The adverse effects of aging include deterioration in the ability of somatic stem cells to regenerate differentiated cells in multiple different tissues. Methods of increasing the ability of aged stem cell to regenerate tissue are of enormous clinical interest.


Methods and compositions are provided for enhancing the regenerative potential of stem and/or progenitor cells that was lost due to the aging process or a disease by activation of the Notch receptor signaling pathway. It has been found that stem cells in aged tissues are capable of proliferation and tissue regeneration, but in their native setting are not provided with the appropriate signals to do so, due to a lack of activating factors, and/or to the presence of inhibitory factors. By administering agents that activate Notch and/or block inhibitory factors, stem/progenitor cells are provided with signals appropriate to regenerate differentiated cells derived from the stem/progenitor cells. Methods are also provided for screening of other agents that can improve the regeneration of tissues, through activation of the Notch signaling pathway.

In one embodiment of the invention, a subject who is in need of tissue regeneration, because tissue has deteriorated due to an injury, disease or aging is provided with an agent that activates the Notch signaling pathway. In another embodiment, a subject who is in need of tissue regeneration because tissue has deteriorated due to an injury, disease or aging is provided with an agent that blocks TGF-β activity. In a related embodiment, such a subject is provided with a combination of Notch activating agent and TGF-β blocking agent. The agent may be provided systemically or locally. Agents of interest include ligands that bind to the extracellular domain of Notch. Activation of Notch signaling in a stem/progenitor cell may involve re-entry into cell cycle; proliferation; and differentiation of progeny cells into appropriate specialized cells and tissues.

In some embodiments, the tissue is muscle tissue. Resident in muscle tissue are satellite cells, which are stem cells that ultimately give rise to muscle fibers. Satellite cells in aged muscle are capable of regeneration of tissue when the Notch signaling pathway is activated.

In another embodiment, the tissue is neural tissue, including hippocampal tissue, where neural stem cells are resident, and are activated by the methods of the invention. In another embodiment, the tissue is hematopoietic, and hematopoietic and/or mesenchymal stem cells are activated. In another embodiment, the tissue is liver tissue, including hepatocytes and liver stem cells.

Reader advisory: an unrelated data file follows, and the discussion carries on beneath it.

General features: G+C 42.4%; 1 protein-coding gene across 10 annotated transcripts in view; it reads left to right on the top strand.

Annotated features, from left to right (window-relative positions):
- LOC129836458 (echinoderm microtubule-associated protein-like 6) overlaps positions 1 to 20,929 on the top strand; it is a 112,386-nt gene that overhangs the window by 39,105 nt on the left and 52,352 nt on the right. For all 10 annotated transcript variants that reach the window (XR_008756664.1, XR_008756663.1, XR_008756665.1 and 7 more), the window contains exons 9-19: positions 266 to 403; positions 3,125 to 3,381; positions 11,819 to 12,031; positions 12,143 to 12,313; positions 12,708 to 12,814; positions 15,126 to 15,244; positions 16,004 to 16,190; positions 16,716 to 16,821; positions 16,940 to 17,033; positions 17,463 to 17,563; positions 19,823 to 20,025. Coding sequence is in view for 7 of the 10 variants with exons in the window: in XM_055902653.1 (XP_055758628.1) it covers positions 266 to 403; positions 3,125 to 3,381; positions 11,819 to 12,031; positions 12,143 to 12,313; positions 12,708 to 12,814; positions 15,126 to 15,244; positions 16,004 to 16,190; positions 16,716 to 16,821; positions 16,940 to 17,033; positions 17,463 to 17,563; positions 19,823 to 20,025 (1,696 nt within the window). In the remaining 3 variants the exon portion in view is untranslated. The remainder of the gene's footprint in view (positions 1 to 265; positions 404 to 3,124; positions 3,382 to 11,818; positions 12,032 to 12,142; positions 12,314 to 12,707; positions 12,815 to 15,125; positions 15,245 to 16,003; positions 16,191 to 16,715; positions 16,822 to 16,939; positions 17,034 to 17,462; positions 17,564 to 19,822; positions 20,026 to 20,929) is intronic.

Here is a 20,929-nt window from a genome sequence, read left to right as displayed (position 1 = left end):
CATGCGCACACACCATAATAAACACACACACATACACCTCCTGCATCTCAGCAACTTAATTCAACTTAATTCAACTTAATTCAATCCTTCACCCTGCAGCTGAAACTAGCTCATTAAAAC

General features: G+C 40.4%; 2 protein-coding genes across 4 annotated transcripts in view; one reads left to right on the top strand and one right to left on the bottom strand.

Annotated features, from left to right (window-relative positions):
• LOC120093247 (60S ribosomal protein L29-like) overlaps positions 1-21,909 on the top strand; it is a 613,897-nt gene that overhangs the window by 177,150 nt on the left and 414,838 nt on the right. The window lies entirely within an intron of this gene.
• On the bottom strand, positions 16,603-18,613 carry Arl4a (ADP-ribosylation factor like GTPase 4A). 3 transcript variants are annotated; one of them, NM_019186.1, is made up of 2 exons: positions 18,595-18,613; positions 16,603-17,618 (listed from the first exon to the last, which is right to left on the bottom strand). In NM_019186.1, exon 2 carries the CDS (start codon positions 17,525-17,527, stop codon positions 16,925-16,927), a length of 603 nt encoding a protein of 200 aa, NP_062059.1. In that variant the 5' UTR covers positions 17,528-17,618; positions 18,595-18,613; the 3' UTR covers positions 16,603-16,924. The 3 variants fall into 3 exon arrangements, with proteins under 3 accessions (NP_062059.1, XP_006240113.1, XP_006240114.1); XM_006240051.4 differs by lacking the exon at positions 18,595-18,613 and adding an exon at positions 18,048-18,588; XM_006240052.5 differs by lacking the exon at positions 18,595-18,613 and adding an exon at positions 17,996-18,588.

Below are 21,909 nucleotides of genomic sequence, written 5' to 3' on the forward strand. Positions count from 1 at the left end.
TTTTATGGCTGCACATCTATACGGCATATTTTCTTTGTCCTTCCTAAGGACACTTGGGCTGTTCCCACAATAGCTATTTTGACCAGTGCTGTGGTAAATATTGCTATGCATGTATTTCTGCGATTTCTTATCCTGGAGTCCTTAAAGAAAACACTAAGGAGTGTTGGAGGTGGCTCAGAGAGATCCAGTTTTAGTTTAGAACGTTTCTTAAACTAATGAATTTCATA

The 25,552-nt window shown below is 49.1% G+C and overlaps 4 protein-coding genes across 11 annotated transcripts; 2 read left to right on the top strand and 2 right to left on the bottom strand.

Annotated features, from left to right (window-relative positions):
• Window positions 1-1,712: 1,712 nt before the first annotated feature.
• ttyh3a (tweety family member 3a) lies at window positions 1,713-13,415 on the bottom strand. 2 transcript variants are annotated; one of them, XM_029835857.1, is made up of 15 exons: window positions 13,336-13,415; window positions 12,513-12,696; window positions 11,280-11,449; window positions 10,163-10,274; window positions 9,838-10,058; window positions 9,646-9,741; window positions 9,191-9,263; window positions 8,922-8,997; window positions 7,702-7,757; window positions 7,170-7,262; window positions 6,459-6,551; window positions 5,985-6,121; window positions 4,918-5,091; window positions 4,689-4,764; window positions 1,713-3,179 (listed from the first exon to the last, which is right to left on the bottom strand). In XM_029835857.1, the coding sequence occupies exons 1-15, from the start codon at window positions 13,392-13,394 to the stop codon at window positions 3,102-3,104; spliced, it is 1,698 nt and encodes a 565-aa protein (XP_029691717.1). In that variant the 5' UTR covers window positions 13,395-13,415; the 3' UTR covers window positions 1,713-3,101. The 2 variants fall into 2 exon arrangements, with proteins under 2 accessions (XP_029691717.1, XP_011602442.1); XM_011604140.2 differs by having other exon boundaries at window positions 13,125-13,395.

A tissue regenerative agent, which may include one or both of Notch activating agent and TGFβ blocking agent may be provided in a pharmaceutical formulation suitable for administration to a patient. Formulations of interest include those that provide for substantial retention of the agent in the tissue of interest.


The patent or application file contains at least one drawing executed in color. Copies of this patent or patent application publication with color drawing(s) will be provided by the Office upon request and payment of the necessary fee.

FIG. 1A-1B. Responses of satellite cell from mice of different ages. (A) Two days after muscle injury to young, adult, and aged mice, proliferating cells were labeled by intraperitoneal injections of 5-bromo-2′ deoxyuridine (BrdU) 2 hours before muscle isolation. Dissociated myofiber fragments with associated cells were stained with a BrdU-specific antibody (red). As shown previously, nearly all myofiber-associated, BrdU+ cells express myogenic markers such as M-cadherin or desmin, which confirms that they are derived from satellite cells. Hoechst costain (blue) labels nuclei. There were one-fourth to one-fifth as many BrdU+ satellite cell derived myoblasts associated with myofibers from old mice as from young or adult mice (FIG. 5A; n≧3). (B) (Top) After 4 days ex vivo, cells from young and aged explant cultures were switched to differentiation medium to promote fusion and then stained with an antibody to embryonic myosin heavy chain (red) and with Hoechst dye. A marked decrease in the number of myotubes reflected the decreased myoblast production from old muscle. Results from adult cultures were similar to those shown for young cultures (see FIG. 5B). (Bottom) Young and aged myoblasts were adherence-purified, expanded, plated at equal numbers, and then cultured in differentiation medium. Under these conditions, myoblasts from aged mice fused to form myotubes as readily as did myoblasts from young mice (n≧3).